In the main findings of the report, the Special Rapporteur acknowledges that the current discourse focusing on migration as a fuel for terrorism has led to “migration policies being viewed overwhelmingly through the prism of security.” While States have the obligation to protect their citizen against terrorism, the current restrictive asylum and migration policies have become conducive to terrorism. In order to develop an effective counterterrorism policy, a comprehensive migration policy should respect human rights, justice, accountability, human dignity, equality and non-discrimination.
The report concludes with a number of recommendations related to the decriminalisation of irregular migration, the importance of the principles of legality, proportionality, non-discrimination and due process in relation to instances of exclusion, expulsion and revocation, and the absolute prohibition of non-refoulement. In addition, the Special Rapporteur highlights that the detention of migrants, refugees and asylum-seekers should always be a last resort.
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Netherlands: The CJEU’s Ghezelbash judgment applied by the referring District Court
On 13 October 2016, the District Court of The Hague, which referred the Ghezelbash case to the CJEU, applied the judgment of the 7th of June 2016.
The District Court of the Hague had requested a ruling from the CJEU on whether the applicant had the right to an effective legal remedy to appeal against the application of the Chapter III criteria used to determine the responsible Member State. In line with the Opinion of Advocate General Sharpston, the CJEU concluded in Ghezelbash that Article 27(1) of the Dublin III Regulation should be interpreted as meaning that an asylum seeker is entitled to plead, in an appeal against a decision to transfer him, the incorrect application of one of the criteria for determining responsibility laid down in Chapter III of the Dublin III Regulation.
The applicant, an Iranian national, had his asylum claim rejected in the Netherlands following the acceptance of a ‘take back’ request by France pursuant to Article 12(4) of the Dublin III Regulation. After being informed of this, the applicant submitted circumstantial evidence in support of his claims that he had returned to Iran from France for over three months, and argued that the Netherlands was responsible for his application, as this was where he had lodged his first asylum claim.
Referring to the Ghezelbash judgment, the District Court ruled that the Secretary of State is required to submit evidence of proof or circumstantial evidence, which demonstrates that the responsibility criterion has been incorrectly applied in relation to the requested Member State. At first instance, however, the State Secretary is required to assess whether such evidence of proof or circumstantial evidence exists. To this extent, the State Secretary is responsible for the examination of the probative value of the evidence of proof and circumstantial evidence.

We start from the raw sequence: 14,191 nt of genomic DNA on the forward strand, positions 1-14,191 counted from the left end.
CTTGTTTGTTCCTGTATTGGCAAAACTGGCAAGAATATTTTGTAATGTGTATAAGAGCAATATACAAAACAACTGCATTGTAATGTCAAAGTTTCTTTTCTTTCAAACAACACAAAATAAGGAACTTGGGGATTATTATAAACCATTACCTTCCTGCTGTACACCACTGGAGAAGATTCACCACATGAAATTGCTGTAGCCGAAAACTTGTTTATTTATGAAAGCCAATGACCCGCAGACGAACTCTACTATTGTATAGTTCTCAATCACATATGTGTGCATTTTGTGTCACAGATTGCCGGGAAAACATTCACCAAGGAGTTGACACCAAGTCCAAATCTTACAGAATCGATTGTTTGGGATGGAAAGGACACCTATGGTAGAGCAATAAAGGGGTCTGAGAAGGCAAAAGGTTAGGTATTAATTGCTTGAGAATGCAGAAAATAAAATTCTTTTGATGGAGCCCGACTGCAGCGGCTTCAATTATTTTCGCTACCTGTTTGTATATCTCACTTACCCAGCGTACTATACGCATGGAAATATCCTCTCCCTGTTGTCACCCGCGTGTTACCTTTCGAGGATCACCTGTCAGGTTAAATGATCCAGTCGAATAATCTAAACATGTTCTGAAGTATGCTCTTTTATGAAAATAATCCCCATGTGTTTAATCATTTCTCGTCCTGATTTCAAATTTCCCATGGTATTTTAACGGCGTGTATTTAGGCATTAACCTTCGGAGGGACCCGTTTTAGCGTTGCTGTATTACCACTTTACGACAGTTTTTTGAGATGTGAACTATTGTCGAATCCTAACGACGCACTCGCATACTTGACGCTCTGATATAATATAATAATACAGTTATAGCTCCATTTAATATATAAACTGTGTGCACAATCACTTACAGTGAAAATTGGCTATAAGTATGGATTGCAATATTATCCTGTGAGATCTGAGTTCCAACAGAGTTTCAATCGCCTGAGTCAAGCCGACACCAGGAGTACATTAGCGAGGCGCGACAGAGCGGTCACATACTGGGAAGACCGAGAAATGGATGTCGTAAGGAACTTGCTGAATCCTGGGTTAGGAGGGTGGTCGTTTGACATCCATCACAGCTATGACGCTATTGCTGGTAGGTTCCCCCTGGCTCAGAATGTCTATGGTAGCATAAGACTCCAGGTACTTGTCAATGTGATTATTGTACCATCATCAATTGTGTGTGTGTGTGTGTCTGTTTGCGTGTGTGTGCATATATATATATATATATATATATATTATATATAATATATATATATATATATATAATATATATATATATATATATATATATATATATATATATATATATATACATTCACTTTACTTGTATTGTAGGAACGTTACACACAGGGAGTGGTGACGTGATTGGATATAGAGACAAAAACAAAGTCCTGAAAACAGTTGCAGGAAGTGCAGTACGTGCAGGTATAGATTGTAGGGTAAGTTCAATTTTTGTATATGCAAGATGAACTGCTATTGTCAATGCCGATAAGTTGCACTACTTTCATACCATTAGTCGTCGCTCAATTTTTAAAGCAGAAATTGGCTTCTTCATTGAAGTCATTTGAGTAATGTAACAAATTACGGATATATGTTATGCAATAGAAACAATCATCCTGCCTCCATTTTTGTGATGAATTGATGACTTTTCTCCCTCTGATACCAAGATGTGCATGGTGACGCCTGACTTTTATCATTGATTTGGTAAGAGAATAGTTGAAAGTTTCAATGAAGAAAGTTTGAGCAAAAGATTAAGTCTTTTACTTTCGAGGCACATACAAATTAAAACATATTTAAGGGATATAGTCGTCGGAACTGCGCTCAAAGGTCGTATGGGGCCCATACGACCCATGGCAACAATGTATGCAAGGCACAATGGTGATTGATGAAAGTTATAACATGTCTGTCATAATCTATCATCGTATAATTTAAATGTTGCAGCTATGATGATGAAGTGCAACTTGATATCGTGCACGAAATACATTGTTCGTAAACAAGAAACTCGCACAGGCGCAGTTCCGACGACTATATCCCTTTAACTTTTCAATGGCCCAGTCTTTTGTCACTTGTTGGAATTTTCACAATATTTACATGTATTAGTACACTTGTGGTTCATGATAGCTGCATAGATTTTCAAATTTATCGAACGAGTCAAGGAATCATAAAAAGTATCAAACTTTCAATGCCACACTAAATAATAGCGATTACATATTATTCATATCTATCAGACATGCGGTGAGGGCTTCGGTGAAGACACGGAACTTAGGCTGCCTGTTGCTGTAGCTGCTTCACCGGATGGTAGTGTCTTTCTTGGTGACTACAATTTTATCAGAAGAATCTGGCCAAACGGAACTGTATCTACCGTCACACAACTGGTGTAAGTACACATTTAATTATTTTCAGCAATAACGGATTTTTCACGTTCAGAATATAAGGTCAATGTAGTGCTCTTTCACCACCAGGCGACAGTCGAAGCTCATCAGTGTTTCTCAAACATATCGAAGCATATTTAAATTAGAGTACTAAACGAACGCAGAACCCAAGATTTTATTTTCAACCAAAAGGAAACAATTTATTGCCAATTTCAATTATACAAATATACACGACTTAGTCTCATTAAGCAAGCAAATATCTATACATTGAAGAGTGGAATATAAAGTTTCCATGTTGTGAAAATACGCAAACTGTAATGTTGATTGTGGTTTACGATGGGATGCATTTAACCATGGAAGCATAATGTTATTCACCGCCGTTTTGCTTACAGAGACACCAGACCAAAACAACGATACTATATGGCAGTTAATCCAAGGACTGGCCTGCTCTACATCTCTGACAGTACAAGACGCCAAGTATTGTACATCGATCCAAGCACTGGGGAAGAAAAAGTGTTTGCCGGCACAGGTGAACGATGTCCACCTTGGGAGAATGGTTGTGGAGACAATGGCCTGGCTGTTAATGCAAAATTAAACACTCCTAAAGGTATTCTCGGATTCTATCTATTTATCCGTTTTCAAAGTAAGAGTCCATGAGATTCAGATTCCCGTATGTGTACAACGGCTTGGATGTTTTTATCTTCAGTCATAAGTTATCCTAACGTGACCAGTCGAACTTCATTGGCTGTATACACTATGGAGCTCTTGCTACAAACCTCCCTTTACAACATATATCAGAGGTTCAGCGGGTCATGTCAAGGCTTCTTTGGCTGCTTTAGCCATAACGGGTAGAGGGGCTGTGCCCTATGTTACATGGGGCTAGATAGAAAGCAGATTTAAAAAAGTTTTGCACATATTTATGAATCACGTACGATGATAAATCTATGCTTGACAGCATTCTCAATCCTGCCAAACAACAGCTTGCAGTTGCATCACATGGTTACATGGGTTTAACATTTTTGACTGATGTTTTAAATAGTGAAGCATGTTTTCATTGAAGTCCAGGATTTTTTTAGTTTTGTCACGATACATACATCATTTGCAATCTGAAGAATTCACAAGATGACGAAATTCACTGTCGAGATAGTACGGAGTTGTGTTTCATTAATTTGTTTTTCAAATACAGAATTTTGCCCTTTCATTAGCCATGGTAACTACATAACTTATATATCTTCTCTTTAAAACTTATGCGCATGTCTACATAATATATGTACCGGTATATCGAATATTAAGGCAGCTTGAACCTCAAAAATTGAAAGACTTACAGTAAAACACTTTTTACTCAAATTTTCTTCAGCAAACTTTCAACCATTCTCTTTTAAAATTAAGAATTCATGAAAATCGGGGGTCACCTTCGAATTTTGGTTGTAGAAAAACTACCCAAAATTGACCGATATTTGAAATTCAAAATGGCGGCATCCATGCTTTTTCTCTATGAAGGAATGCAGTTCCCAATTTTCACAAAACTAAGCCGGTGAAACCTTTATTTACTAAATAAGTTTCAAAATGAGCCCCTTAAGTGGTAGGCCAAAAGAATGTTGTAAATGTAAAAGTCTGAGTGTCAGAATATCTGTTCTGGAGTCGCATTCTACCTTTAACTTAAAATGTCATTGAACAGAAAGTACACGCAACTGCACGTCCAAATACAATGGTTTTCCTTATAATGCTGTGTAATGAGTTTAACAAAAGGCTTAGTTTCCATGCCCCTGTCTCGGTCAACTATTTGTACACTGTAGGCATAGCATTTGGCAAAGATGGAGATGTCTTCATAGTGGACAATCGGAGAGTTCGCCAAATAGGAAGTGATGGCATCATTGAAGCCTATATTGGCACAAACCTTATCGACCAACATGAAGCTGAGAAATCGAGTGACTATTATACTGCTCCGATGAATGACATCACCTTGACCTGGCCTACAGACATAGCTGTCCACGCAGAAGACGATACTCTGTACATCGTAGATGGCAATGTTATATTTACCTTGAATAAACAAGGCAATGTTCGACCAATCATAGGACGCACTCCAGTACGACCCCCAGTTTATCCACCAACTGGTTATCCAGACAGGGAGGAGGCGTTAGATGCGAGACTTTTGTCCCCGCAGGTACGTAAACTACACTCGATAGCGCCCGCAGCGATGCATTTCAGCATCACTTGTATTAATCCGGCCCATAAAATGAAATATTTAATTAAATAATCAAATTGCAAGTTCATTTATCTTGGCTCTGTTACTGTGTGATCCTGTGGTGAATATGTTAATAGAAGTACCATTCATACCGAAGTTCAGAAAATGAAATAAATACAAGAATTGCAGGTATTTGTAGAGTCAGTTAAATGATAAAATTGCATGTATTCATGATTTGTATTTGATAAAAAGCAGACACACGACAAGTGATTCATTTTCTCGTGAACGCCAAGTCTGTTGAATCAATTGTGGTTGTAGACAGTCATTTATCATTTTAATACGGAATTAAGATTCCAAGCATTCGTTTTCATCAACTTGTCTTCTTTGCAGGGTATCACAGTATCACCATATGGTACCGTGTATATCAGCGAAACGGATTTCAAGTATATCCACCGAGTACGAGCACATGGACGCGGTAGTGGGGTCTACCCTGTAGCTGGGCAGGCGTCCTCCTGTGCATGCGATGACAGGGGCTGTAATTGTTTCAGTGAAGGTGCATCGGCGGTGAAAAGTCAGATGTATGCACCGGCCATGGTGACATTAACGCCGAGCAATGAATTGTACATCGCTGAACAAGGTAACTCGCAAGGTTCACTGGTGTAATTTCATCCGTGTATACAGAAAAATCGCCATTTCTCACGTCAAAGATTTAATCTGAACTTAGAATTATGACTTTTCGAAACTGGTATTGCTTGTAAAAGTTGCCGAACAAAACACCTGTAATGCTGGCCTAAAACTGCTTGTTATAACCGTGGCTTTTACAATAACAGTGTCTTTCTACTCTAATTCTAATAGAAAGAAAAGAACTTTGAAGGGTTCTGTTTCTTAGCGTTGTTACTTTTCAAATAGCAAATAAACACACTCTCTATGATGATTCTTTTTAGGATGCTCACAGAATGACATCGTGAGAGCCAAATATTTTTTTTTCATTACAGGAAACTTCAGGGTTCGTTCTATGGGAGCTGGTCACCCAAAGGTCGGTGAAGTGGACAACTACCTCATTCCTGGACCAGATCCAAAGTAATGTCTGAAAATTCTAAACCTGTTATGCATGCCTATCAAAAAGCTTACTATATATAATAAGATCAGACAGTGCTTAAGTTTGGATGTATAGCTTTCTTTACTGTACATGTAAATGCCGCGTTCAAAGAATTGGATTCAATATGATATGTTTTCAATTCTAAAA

In the present case, the District Court found that the State Secretary should have examined the authenticity of the documents, as provided for by the applicant, pursuant the obligation of cooperation under Article 4(1) of the Qualification Directive. As this had not been carried out in the present case, the District Court ruled that the argument of the State Secretary, whereby the applicant had failed to discharge the burden of proof, was inadequately substantiated. The appeal of the applicant is therefore deemed admissible.
The ELENA Weekly Legal Update would like to thank Flip Schüller, lawyer at Prakken d’Oliveira, for bringing this to our attention. Based on an unofficial translation by the ELENA Weekly Legal Update.
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EDAL: Blog on the interpretation of the Internal Protection Alternative in Slovenia
Gruša Matevžič, Legal Officer at the Hungarian Helsinki Committee and Slovenian national ELENA Coordinator, has written a blog which assesses the ‘reasonableness test’ within the Internal Protection Alternative concept in Slovenia.
In Slovenia the Internal Protection Alternative concept is used in practice, mostly regarding Kabul in cases involving Afghan applicants. Practice has demonstrated that problems have been encountered in the application of Internal Protection Alternative by decision makers, notably in the assessment of the “reasonableness test”, and more precisely how the humanitarian situation in the country affects the application of the Internal Protection Alternative. This article presents ECtHR case law on this issue and highlights how Slovenian administrative and judicial practice has developed in recent years.